Today starts #SelfAdvocacySunday. Each week we will bring you another installation about increasing your child or student’s self-advocacy skills because YOU, the parent, are the best resource to teach these skills.
What is self-advocacy?
Much of what people with typical access to spoken language learn is incidental; it happens nearby and you see and hear an exchange and you add a bit of knowledge to what you have. Children who are deaf and hard of hearing need careful monitoring of self-advocacy skill development and often direct, or explicit, instruction. This great definition is from the National Deaf Center.
It was a perfect timing that Dr. John Luckner presented at the SC DHH Summit last week. We already had #SelfAdvocacySunday planned, so that just reinforced the importance. Target skills are from the Iowa Expanded Core Curriculum for Students who are Deaf and Hard of Hearing, Rev. 2013. The first step in #SelfAdvocacy is Self-Awareness; being able to recognize and express emotions, explaining her hearing loss and what accommodations work for her, and knowing constructive ways to manage feelings.
This week we will start with being aware of emotions and feelings in self and others. We’ll start with Early and Emerging Skills. If you have a 10-year old that hasn’t acquired the Early skills, start there first.
Early (typically preschool):
- Identifies one’s likes, dislikes, needs, wants, strengths and challenges.
- Recognizes and labels emotions/feelings
- Describes the situation that causes various emotions, such as a birthday party, someone taking your toy, etc.
Emerging (early elementary):
- Distinguishes range of emotions
- Describes physical responses to emotions
- Recognizes and discusses how emotions are linked
How you can work on these skills at home:
Raising Deaf Kids says it succinctly.
Show and tell your child how you’re feeling. Even if it’s just ‘silly’ or ‘tired.’ Say how you’re feeling in words (spoken or sign language). This will help your child learn the words for different feelings. Show how you’re feeling with body movements and strong expressions on your face. Make sure your face matches the feeling you are trying to show. Don’t talk to your child about feeling sad with a huge smile your face – that will confuse him.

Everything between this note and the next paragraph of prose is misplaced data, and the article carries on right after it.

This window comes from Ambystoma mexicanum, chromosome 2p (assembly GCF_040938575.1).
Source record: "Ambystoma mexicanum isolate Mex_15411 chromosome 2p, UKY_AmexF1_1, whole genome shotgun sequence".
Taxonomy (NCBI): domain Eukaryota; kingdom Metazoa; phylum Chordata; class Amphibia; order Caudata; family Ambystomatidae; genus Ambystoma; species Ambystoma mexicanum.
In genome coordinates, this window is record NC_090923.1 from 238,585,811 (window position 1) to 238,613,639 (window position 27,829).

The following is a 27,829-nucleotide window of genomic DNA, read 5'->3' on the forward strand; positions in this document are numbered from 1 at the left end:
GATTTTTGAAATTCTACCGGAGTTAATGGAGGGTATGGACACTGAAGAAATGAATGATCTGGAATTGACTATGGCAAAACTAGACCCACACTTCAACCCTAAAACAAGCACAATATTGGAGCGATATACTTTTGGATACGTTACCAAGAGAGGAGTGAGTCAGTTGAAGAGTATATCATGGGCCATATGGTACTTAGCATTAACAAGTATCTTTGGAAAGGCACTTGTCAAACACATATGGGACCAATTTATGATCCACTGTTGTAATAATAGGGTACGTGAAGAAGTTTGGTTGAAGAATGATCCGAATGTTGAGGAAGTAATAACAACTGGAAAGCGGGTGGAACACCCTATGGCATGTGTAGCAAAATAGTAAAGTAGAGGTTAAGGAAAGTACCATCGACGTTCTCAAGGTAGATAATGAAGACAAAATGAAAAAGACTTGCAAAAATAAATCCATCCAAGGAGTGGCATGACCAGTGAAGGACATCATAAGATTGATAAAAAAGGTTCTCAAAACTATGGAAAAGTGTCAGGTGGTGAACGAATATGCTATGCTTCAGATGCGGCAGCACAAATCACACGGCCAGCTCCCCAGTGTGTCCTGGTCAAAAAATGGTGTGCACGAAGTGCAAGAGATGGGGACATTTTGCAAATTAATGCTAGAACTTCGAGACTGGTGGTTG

When you see that your child is sad or angry, tell him it’s okay to feel that way. Let him talk about why he feels that way.
Take extra time to notice the feelings of other people. You can do it when you look at picture books together, watch Sesame Street or other TV shows, and even in real life. Use words to describe the feelings. You might say things like, “That boy looks like he’s scared of the dog.” If you’re at the playground with your child, and you notice another child being teased, ask your child how that might feel.
Our own Language Lab about Emotions and Feelings lists the core vocabulary that children need. Print and hang it somewhere and parents, USE YOUR WORDS! Lol.
Here is a great read (and a printable to help you remember) about helping children identify emotions, let them know that it is okay to have even strong emotions, and start to manage those emotions.
And I wouldn’t be a good educator if I didn’t mention that BOOKS are amazing to teach emotions. Here is a list to get started.
Next up are the skills for older kids! Happy Sunday!